Russia is not undertaking a high-cost entry into Africa. They provide political backing, with the WG providing muscular support. This political opportunism sees small Wagner contingents of efficient fighters dealing with terrorist threats or domestic rebels. They support weak governments who are in the crosshairs of Western criticism.

Through a series of such events, a pattern emerges. Russian influence is slowly expanding. They are supplanting France as the main provider of military support and balance.

In January 2022, the Economic Community of West African States, (ECOWAS) closed their borders with Mali and acted against Burkina Faso and Guinea for unconstitutional changes of government.

Regimes in Mali and Burkina Faso are criticized by ECOWAS. The CAR comes within the Economic Community of Central African States (ECCAS), a weaker organisation unlike the ECOWAS, which takes governance in its region seriously.

Russia is therefore seen as supporting regimes who are in violation of the AU’s guidelines and are often suspended for improper change of governments (Mali, Sudan, Burkina Faso and Guinea). In some of them, the WG also challenges the jihadists, in which case the objectives are similar to those for which the French engaged in recent times. The manner in which authoritarian regimes and mining concessions are dealt with by the WG brings with it a whiff of how Western mercenaries operated in several African countries earlier.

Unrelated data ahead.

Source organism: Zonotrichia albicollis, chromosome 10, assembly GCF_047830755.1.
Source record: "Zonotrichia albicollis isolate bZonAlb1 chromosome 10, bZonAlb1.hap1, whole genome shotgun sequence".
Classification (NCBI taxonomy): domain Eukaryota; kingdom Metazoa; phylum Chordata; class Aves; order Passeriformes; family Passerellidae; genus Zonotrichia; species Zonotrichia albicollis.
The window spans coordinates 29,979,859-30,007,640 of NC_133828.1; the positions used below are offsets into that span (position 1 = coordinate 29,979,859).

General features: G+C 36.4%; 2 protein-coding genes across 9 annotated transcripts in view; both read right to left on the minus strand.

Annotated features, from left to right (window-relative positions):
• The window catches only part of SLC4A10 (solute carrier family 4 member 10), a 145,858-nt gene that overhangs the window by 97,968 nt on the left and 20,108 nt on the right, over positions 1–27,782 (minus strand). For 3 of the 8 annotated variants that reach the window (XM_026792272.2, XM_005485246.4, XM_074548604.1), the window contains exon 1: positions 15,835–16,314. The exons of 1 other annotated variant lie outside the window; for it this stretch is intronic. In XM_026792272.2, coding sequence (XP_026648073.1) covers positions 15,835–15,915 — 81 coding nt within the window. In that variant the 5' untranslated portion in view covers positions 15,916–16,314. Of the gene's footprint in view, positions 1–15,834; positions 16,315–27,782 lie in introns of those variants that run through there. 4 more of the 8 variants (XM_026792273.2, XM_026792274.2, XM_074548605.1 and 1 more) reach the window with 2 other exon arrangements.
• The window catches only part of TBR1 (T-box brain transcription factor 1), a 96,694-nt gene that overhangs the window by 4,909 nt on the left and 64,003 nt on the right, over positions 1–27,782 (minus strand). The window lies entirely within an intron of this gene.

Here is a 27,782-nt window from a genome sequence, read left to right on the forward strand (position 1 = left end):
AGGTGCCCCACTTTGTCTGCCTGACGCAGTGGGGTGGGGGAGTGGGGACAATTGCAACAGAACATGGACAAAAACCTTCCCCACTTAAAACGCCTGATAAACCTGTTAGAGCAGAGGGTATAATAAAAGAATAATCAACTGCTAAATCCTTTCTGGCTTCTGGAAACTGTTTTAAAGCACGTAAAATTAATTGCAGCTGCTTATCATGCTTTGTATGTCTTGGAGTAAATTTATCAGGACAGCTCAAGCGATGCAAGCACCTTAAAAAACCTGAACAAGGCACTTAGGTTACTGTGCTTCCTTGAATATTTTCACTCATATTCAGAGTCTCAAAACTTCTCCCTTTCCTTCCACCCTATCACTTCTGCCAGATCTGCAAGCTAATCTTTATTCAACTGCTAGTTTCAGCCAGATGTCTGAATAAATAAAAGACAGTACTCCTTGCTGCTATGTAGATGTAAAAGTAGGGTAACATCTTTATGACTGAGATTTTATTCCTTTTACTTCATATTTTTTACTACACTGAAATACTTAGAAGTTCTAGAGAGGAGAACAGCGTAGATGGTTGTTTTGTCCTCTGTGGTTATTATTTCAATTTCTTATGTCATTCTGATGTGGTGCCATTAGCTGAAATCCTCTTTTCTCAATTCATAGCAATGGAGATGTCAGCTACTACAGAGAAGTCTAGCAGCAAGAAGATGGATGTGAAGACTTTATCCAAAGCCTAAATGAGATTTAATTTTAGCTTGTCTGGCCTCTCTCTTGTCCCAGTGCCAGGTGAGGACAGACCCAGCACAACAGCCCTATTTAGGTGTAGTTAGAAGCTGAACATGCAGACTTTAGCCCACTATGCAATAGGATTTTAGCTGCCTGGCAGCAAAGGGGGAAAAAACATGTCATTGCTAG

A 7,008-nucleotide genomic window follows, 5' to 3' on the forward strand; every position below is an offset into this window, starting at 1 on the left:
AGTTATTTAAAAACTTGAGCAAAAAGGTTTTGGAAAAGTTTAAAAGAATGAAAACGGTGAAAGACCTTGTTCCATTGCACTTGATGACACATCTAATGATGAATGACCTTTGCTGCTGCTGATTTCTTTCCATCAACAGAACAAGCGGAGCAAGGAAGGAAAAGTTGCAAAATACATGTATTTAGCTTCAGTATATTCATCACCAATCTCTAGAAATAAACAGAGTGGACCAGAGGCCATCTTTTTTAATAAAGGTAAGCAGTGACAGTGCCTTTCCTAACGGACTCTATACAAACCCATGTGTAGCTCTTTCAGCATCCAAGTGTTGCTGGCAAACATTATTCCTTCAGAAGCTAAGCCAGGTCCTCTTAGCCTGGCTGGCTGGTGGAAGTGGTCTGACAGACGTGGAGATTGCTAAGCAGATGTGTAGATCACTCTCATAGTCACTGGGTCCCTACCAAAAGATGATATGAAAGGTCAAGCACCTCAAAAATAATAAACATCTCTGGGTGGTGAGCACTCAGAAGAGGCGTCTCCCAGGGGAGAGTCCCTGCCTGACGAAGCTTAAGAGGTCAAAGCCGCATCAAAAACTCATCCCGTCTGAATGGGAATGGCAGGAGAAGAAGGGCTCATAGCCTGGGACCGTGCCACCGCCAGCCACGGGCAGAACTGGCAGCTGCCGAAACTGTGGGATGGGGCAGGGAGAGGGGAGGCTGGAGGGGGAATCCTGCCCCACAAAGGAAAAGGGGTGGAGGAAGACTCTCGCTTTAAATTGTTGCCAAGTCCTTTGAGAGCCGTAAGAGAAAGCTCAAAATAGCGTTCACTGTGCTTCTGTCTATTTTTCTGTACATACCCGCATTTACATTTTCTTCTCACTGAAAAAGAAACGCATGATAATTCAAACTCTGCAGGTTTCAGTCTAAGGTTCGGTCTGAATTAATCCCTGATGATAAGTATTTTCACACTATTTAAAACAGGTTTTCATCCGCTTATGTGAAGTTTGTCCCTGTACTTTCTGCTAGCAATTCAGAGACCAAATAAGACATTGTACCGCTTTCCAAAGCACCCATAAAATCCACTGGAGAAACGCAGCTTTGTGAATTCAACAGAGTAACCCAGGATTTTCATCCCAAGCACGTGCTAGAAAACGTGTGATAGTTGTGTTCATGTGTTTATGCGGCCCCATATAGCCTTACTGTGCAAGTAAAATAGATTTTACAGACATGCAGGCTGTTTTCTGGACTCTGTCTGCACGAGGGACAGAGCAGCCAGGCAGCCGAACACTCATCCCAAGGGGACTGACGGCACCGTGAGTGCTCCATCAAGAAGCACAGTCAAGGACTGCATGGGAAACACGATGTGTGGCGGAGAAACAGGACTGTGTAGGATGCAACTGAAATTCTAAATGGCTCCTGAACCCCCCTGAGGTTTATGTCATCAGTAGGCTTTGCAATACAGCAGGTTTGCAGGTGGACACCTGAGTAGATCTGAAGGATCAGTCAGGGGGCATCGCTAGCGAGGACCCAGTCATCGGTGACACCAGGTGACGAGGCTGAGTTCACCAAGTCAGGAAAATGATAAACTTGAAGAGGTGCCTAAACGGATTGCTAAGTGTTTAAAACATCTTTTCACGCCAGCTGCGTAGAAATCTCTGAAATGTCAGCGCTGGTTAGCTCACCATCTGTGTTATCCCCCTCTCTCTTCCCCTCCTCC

This turning back of the pages of history by using small effective military groups to prop up governments, extract natural resources without a semblance of the values which the Regional Communities and the African Union subscribe to, is a dangerous portent.  Individual countries are pleased with the no-strings, low-cost approach that Russia follows. Therein lies the opportunity that Russia grasps.

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Author
Mr Gurjit Singh was an Indian diplomat for 37 years. He has been the Ambassador of India to Germany, Indonesia, Timor-Leste & ASEAN and Ethiopia, Djibouti and the African Union besides having been in Japan, Sri Lanka, Kenya, and Italy on assignment. He was the Sherpa for the first 2 India-Africa Summits and his book ‘The Injera and the Parantha’ on India and Ethiopia was well received. He has also written books on India’s relations with Japan, Indonesia, and Germany.